James Layton Ralston (Minister of National Defence)
Not only my colleagues;
others as well. I think I am right in saying that the army-I am within hearing of my colleagues the Minister of National Defence for Air (Mr. Power) and the Minister of National Defence for Naval Services (Mr. Macdonald), and they can correct me if I am wrong-is the only service which makes provision for giving leave to men who are indispensable or who are key men in industry or agriculture. The army from almost the very beginning, certainly from the time I have had anything to do with it, has had a rule- it is part of the general orders-that a man who can be shown to be a key man in connection with munitions, even though he has enlisted, even though he volunteered, may be given leave to go back to munitions work if he so applies. That was followed by the national war services regulations, which I have before me, and which by section 14 expressly provide, not that the army is to take men at the expense of munitions or at the expense of agriculture, but that boards shall be set up under the national war services department to decide, with regard to any man who is called up for service in the army, whether it is in the "national interest" to grant an advancement or postponement of that man's training.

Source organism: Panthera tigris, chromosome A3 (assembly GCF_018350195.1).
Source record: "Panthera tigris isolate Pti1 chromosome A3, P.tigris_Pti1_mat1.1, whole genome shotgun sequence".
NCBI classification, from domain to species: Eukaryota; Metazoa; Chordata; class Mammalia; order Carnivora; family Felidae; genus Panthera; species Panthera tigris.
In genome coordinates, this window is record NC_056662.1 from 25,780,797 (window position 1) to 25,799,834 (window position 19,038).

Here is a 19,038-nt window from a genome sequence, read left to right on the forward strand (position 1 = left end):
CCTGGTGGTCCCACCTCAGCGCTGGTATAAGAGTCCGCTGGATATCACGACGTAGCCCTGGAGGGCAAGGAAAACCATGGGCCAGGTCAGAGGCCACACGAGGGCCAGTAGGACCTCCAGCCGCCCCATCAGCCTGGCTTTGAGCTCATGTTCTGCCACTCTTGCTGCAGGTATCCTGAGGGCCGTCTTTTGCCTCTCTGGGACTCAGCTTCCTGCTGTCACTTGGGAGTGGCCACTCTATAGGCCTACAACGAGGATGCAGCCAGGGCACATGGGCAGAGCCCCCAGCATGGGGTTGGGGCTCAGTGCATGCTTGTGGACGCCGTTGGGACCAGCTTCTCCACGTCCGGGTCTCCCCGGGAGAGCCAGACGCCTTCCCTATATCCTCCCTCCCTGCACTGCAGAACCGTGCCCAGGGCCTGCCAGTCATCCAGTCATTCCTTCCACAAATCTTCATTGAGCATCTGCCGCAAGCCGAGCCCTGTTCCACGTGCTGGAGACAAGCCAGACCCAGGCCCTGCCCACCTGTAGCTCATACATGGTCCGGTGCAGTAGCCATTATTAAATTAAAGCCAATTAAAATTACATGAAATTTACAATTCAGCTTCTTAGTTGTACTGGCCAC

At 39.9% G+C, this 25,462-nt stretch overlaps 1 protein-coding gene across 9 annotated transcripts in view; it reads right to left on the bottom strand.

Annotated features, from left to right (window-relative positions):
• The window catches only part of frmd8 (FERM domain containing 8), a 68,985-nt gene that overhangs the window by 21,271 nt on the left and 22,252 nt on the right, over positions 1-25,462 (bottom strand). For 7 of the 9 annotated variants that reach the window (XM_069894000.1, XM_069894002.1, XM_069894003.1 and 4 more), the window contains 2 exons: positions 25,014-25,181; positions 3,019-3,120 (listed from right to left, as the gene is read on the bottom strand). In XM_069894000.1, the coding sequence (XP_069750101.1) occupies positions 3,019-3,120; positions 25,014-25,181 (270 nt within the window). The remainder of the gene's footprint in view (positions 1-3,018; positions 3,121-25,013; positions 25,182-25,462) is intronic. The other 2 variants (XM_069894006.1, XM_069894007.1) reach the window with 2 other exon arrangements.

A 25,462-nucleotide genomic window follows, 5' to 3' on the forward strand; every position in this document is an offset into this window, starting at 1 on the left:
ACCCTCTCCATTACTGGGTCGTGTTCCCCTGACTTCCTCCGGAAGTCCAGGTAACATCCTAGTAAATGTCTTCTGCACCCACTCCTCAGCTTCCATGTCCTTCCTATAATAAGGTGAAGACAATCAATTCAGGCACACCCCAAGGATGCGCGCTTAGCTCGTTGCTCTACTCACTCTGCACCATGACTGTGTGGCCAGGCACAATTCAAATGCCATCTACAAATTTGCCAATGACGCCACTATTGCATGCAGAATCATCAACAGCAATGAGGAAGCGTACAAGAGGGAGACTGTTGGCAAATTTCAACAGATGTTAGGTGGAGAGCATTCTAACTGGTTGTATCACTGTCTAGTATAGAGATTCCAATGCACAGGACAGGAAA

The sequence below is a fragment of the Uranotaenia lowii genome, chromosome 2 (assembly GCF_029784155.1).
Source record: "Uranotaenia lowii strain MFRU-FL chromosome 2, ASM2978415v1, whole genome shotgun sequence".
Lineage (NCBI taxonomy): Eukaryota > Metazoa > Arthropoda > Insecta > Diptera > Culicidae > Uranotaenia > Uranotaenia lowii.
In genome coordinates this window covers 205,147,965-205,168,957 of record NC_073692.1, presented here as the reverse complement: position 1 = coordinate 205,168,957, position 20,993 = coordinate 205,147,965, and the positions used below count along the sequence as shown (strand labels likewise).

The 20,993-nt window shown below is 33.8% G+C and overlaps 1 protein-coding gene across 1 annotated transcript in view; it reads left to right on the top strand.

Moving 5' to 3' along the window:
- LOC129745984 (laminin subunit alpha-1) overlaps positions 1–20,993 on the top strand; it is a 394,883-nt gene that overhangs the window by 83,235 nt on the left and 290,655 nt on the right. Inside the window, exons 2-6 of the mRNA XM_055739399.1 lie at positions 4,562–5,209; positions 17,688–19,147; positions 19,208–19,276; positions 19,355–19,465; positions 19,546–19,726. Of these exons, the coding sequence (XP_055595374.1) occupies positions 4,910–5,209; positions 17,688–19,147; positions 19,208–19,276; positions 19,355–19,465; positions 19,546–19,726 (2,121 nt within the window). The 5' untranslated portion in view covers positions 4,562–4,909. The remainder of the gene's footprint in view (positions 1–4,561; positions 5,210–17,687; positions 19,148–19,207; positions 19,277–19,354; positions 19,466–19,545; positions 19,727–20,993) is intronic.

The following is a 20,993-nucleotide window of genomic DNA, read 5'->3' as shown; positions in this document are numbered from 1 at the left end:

Subtopic: AMENDMENT TO REPEAL SECTION 3 PROVIDING LIMITATION IN RESPECT OF SERVICE OVERSEAS